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Lia Nicholson: Changing perceptions

Lia Nicholson: Changing perceptions

Leadership and changemaking from inside the civil service

Image above: The Antigua and Barbuda Parliament

Queen’s Young Leader, Lia Nicholson tells Leading Change how she is making change from a civil service office in Antigua and Barbuda.

What do you think of when someone says the word “government” or “civil service”? For many people these words conjure up images of endless forms, documentation and desks, or impenetrable and obstructive institutions.

Not for Lia Nicholson. “It’s a little unusual,” says Lia, “but what attracts me to the civil service is I enjoy working within the institutional framework.”

Lia works on climate change in the Department of the Environment at the Government of Antigua and Barbuda. Among other things, her job is about changing perceptions. So, for example instead of streams being seen as “somewhere where your kitchen sink water goes”, they are perceived as a “green space, a recreational area”.

Thinking of the civil service, she says, “You don’t want institutions to be the way we usually think of them where it’s archaic, it’s super-hierarchical – all of these negative connotations – bureaucratic.”

And, since becoming a Queen’s Young Leader, Lia has found the tools to change those perceptions, and begun to think differently about the whole concept of leadership.

Leadership styles

“I’ve grown a lot in ability. Self-confidence for me has been an important one,” says Lia. “You have people who are like born leaders, and born with that ability to speak confidently and feel confident in providing direction.”

However, as Lia points out, that there many other leadership styles and these can be developed. “So thinking of leadership more as something to work on,” she explains, “rather than people are born with it or they’re not.”

Learning about Goleman’s six leadership styles – coercive, authoritative and visionary, affiliative, democratic, pace-setting and coaching – has made Lia more conscious of her own.

“I can now recognise certain styles that I may gravitate towards more. All of them are useful, and none of them are bad, but some of them had different repercussions.”

She found that she had previously gravitated towards a pace-setting style of leadership, but is now trying to do more coaching and handing over.

“Recognising that isn’t instantaneous,” she says. “It’s an aha moment, but it takes a lot of practice to make it usual.”

But how has she applied this to working in the civil service?

“In an institutional context, you’re working with many different dynamics,” she explains. “For institutions where you get experts in and that’s part of your work programme, it’s really important to be communicating clearly.”

Getting the right leadership style is helping Lia to engage more, to communicate more clearly with stakeholders, partners, colleagues and consultants.

Engaging stakeholders

But before you can lead and communicate with people, you need to engage them.

Lia and her colleagues had been trying to engage different stakeholders through workshops but some of the feedback they were getting was not great – “they’re long”, “they’re too technical”, “they’re not engaging enough!”

So Lia adapted some of the techniques she’d learnt on the Change by Design module of the Leading Change course.

“You can go and talk about how important it is until you’re blue in the face,” says Lia, “but just simple things you can do really help change perceptions and approach.”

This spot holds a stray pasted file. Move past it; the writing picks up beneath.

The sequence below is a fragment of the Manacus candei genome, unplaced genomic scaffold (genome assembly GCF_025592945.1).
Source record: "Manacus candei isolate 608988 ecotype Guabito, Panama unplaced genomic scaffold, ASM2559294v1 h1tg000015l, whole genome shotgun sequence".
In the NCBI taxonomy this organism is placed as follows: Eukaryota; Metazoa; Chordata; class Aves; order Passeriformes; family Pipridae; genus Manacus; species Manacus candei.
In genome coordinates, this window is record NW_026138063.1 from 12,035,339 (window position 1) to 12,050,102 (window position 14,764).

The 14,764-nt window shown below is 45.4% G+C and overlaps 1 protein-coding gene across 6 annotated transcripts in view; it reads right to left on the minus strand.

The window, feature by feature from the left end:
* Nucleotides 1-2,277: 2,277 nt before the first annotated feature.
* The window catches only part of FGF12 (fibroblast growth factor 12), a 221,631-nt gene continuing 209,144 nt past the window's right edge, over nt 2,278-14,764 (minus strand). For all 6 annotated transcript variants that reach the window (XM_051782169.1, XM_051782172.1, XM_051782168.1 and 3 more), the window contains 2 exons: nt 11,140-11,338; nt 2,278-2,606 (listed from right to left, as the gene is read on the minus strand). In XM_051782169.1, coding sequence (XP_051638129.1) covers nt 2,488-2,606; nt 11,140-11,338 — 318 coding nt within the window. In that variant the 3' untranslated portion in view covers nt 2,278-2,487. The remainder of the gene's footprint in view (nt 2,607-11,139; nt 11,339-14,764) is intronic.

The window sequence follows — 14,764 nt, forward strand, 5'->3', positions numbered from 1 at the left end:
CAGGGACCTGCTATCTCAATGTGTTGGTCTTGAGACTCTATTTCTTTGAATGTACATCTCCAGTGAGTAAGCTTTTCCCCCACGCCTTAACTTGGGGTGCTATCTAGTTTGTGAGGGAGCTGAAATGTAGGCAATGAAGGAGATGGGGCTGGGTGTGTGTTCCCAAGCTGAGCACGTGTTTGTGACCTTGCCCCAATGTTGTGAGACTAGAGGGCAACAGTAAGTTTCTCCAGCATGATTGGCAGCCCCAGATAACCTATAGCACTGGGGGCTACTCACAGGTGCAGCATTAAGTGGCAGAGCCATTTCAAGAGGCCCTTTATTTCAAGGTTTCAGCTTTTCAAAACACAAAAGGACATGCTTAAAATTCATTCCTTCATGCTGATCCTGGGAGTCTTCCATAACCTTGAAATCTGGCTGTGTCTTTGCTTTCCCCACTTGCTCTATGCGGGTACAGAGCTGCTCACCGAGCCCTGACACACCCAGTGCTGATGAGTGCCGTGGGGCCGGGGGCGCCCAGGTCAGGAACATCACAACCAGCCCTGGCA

Lia talks to two women in a green space

Engaging stakeholders and the community

Lia and her team wanted to help stakeholders, community members and others to see their perspective. But to do that, they needed to experience their services from the other side. She asked herself, “How do we take that idea of turning things on their heads?”

One way was getting staff members to play the role of a visitor to the department or a community member to get a different view on what the service was like.

Creating a buzz

Another example of how Lia’s altering the perspective is in the way her department has begun to attract new staff.

“We were having challenges finding good talent to hire,” she explains. “We wanted to ensure that we get people to do the work who are well qualified, but also who are from the region.”

However, Lia and her team were confronted by that ongoing problem. Many people have negative perceptions of what working for government or the civil service might be like.

Lia got some useful ideas from one of her advisory mentors on the Queen’s Young Leaders Programme.

“Like, first of all, ensuring that your image of an organisation is something that people want to work with,” she says. “If you focus your effort on that, it will solve your problems of trying to go out and recruit people because you’ll be approached all the time.”

Lia and colleagues at Green Climate Fund conference in South Korea

Gail Imhoff-Gordon from the Ministry of Finance, Diann Black-Layne Director of the Department of Environment, and Lia, at the Green Climate Fund Board Meeting in Songdo, South Korea.

Lia then approached the communications officer who she worked with to put together “a nice, short, succinct write-up of our mission so people can get a better sense of what we’re about.”

This has not only helped to create more of a buzz about what the organisation is doing, but also to keep existing partnerships infused with excitement.

Reflecting on her work and what she’s learnt, Lia says, “I work in a very different area than many of the other Queen’s Young Leaders. But applying some of the things I’ve learnt to an institutional context has been refreshing.”

Lia talks through policy with a community stakeholder

“You can go and talk about how important it is until you’re blue in the face. But just simple things you can do really help change perceptions and approach.”

Lia Nicholson